Watson’s Weekly 28-02-2021

This is an amalgamation of the “best bits” of the daily weekday newsletter/blog woven together to form a concise and coherent view on the things that matter in the commercial and economic news of the week. 

THE DAY IN BRACKETS REFERS TO THE EDITION WHERE THE STORY APPEARED IN WATSON’S DAILY. Clicking on the day will take you to the appropriate edition of Watson’s Daily.


  • The House of Representatives passed a comprehensive $1.9tn stimulus package on Friday in the first of a series of hurdles to get full clearance and enshrine it all in law. The House is controlled by Democrats, but the stimulus needs to get approval by the Senate as well (where the Democrats only have a wafer-thin majority) and the clock is running down as the Democrats have given themselves a mid-March deadline to get everything through. This will be the second-biggest stimulus package ever (last year’s Care Act was $2.2tn). Measures include a gradual increase of the federal minimum wage over five years, $1,400 direct payments, an extension of unemployment insurance and $350bn for state and local governments.
  • News from Brazil freaked out investors after President Bolsonaro sacked the chief exec of Petrobras (Wednesday) who many thought was doing a decent job at the scandal-ridden state-controlled oil company. The sacking occurred as the two disagreed over subsidising petrol and diesel prices (truckers have been complaining about high prices) as Bolsonaro wants to introduce them. This is a questionable vote-winning tactic that costs a great deal of money to implement. Petrobras’ chief exec was replaced by a puppet military general with zero experience, presumably so that Bolsonaro can push him around. Funnily enough, there are elections next year…
  • Boris Johnson outlined a roadmap to freedom at the beginning of the week (Tuesday) and although there are expectations of a great recovery when everyone is released from their domestic prisons (Thursday), there are various things that could hold the economy back (Wednesday)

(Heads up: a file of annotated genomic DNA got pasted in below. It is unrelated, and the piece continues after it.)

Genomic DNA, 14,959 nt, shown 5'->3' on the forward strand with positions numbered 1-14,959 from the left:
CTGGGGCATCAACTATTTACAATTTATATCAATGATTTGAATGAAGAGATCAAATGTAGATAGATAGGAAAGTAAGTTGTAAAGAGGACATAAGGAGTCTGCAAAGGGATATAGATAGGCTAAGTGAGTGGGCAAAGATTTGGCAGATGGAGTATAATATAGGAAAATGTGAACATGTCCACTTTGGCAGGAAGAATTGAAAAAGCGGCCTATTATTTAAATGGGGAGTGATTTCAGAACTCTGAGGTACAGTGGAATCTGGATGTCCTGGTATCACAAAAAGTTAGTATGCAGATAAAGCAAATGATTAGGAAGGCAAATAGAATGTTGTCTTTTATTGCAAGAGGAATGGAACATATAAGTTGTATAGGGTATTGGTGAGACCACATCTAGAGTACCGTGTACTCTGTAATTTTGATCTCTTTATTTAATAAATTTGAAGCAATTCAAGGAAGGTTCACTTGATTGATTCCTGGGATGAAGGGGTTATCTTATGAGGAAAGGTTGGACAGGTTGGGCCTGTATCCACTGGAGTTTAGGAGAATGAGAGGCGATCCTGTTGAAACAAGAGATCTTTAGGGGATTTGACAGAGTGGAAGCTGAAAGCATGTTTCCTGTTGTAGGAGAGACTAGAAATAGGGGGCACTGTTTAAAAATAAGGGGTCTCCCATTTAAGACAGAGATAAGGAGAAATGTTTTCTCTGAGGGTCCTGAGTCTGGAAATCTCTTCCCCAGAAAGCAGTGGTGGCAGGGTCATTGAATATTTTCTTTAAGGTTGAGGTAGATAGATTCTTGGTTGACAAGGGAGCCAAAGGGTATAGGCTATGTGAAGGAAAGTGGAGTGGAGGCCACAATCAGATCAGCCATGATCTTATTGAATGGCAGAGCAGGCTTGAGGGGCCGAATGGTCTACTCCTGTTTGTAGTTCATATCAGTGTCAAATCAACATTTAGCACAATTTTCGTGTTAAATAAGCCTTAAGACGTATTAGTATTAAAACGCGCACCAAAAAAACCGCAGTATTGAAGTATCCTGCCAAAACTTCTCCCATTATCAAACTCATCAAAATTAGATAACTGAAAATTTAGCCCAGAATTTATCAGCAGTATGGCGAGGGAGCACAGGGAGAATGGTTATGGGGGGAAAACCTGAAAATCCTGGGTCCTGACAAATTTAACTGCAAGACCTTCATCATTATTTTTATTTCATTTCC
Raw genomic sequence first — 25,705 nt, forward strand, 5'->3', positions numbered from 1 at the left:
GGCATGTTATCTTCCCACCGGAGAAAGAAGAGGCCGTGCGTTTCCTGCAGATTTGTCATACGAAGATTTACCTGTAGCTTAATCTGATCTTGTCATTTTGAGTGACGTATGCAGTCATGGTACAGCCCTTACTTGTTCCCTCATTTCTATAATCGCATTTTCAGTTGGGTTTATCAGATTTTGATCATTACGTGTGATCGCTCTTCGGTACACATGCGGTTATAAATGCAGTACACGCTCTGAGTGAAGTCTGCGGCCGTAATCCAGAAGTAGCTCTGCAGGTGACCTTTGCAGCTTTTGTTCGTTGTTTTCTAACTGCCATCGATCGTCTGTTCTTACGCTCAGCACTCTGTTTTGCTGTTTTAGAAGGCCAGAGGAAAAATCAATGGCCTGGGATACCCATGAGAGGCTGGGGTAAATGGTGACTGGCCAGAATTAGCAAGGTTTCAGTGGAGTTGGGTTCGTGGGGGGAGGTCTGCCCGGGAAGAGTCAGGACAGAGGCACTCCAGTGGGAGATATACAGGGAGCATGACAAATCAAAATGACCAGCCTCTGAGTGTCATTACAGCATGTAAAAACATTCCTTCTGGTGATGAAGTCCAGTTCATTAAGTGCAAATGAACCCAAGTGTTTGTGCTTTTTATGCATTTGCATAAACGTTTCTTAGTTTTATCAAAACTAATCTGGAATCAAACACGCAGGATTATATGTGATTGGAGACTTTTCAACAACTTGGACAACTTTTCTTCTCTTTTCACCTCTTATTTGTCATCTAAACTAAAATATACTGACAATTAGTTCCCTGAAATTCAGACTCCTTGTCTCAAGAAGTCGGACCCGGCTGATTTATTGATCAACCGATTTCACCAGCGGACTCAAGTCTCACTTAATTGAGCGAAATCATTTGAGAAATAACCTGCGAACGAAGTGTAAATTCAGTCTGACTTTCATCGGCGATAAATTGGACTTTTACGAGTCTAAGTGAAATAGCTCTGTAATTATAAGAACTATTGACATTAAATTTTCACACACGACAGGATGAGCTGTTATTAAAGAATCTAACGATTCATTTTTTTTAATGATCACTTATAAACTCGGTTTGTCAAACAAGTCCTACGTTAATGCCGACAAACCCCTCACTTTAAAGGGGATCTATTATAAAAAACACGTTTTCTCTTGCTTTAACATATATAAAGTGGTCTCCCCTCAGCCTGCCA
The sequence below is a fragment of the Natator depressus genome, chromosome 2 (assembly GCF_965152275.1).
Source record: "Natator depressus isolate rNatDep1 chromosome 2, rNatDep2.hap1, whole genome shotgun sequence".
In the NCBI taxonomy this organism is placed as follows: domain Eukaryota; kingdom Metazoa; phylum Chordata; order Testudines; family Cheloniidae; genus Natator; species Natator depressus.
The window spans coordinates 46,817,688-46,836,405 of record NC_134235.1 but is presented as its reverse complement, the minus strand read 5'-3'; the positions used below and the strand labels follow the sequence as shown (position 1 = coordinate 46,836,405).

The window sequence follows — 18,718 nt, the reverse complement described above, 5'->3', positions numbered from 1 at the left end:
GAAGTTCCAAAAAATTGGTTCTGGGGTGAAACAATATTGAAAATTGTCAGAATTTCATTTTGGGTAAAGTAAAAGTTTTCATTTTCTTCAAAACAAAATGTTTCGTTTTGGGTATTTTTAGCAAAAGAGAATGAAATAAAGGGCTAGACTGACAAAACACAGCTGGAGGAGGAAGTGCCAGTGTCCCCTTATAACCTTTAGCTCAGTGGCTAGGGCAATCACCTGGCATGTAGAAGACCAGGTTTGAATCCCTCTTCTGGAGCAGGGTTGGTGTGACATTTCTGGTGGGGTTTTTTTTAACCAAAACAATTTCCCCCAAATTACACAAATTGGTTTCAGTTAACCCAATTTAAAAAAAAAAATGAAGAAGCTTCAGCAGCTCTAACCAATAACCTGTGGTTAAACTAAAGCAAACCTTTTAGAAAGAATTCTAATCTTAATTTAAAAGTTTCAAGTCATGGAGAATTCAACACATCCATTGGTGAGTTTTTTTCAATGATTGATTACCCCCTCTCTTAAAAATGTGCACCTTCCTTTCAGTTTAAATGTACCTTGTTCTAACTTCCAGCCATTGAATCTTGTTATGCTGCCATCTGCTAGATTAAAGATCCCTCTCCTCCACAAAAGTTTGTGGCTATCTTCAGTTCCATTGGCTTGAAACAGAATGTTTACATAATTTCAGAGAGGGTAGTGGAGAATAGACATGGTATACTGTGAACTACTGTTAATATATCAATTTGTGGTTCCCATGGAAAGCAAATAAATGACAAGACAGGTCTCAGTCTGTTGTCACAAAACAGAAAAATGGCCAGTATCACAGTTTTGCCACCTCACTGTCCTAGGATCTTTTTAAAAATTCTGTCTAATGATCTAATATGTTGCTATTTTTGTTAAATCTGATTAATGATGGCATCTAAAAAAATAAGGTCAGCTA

• In Bitcoin news, the cryptocurrency headed towards $60,000 over the weekend, but then came back (Tuesday) and ended the week nearer $45,000. As usual, no-one really knows why 🤷‍♀️
  • Those pesky WallStreetBets/Reddit traders are at it again as trading in GameStop shares was suspended (Thursday) because the price more than doubled mainly in the last hour and then it continued again the next day (Friday). I think that trading in this stock is extremely dangerous as it just isn’t based on any fundamentals. It seems to me that you just have to be in the right chat room at the right time and listen to the right people. I really hope that regulators crack down on this because a lot of people are going to get burned.


  • There was a lot of M&A activity this week, what with US regional bank M&T Bank buying People’s United Financial in a $7.6bn deal (Tuesday), Goodyear buying rival Cooper Tire for $2.8bn (Tuesday), LVMH buying a 50% of Jay-Z’s Armand de Brignac champagne company (Tuesday), Allied Universal Security Services buying G4S (Tuesday), not to mention Estée Lauder buying a majority stake in Deciem (Wednesday) and British insurer Aviva selling its French business for €3.2bn (Wednesday).